Matthew Chingos, the vice president for education data and policy at the Urban Institute, said that while the CAP proposal made sense, it wouldn’t address the educational debt issue or the fact that the repayment system is not working as it should.

“More and more people are defaulting on loans,” Chingos said. “We should be thinking about the racially disparate impact of these education requirements because we’re making people get degrees they don’t need, which places a burden on teachers of color, particularly Black teachers.”

Chingos pointed to evidence that teachers who hold graduate degrees have little impact on the educational outcomes of their students compared to teachers who don’t have graduate degrees. Yet, every year more jobs call for advanced degrees. These requirements put teachers of color, who are more likely to be in debt from their undergraduate degrees, in even more precarious financial situations that many say aren’t useful.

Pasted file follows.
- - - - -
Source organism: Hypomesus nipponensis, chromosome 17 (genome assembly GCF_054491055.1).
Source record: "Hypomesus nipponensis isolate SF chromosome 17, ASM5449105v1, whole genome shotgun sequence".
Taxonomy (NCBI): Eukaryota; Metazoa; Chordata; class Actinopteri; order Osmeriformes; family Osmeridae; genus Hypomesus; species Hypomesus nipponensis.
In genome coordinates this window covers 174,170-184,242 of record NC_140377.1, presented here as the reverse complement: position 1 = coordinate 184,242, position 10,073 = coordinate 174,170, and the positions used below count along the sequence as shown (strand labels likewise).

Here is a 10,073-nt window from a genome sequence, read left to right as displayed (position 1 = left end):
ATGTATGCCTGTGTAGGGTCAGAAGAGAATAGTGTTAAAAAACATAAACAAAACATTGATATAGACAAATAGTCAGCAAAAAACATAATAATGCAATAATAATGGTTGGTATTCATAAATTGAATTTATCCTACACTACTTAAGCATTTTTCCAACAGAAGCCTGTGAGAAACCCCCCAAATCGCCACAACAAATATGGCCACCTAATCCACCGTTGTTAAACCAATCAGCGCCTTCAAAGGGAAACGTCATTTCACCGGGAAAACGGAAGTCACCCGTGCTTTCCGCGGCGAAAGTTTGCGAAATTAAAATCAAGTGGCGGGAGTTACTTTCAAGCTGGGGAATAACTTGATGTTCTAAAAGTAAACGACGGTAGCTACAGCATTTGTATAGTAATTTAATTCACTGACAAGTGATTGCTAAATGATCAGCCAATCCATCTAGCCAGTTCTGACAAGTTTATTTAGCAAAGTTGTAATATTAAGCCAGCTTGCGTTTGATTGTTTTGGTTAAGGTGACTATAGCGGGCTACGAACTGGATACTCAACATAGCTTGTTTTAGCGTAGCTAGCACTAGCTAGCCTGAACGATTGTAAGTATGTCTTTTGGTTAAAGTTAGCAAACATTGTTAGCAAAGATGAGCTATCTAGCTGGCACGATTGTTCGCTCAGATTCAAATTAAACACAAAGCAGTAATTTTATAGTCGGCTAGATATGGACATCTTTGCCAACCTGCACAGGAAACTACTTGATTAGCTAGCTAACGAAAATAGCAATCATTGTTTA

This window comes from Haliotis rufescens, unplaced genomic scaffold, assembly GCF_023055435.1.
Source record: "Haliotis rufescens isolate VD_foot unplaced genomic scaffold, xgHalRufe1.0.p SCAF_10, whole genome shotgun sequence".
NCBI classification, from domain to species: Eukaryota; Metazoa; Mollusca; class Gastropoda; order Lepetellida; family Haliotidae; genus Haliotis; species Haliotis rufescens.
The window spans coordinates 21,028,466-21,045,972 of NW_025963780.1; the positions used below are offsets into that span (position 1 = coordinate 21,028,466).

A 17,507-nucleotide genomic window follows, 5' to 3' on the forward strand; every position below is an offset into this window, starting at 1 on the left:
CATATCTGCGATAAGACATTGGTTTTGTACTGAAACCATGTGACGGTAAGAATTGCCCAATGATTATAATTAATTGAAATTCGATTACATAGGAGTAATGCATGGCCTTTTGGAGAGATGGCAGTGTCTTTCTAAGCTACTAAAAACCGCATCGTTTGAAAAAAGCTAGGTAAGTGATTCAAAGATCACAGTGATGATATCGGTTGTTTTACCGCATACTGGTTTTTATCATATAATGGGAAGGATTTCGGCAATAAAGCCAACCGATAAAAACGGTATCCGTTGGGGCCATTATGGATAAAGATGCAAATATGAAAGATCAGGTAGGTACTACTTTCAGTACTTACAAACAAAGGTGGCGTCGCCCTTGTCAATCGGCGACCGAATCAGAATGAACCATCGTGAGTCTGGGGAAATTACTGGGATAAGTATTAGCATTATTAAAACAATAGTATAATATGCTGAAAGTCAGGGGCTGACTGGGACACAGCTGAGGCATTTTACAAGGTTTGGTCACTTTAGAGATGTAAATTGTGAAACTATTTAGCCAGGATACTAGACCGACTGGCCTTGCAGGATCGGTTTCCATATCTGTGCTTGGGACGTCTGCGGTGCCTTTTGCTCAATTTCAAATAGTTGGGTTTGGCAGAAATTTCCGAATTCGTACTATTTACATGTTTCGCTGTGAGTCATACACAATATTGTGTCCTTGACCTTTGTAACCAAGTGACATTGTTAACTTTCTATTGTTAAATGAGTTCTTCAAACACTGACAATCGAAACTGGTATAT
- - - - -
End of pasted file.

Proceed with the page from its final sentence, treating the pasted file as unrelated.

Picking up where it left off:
Some states are trying to address teachers’ financial burdens in other ways. For instance, New Jersey has a “teachers village,” which houses 203 affordable housing units for teachers near the schools in which they teach. Earlier this year, Connecticut legislators passed a bill that would create pathways for people of color who already work within other areas of education to become teachers—over 40% of Connecticut students are BIPOC, but only 9% of teachers are. In addition, the San Francisco nonprofit Urban Academy works closely with public schools to ensure that every student has at least one Black male teacher before they enter the sixth grade.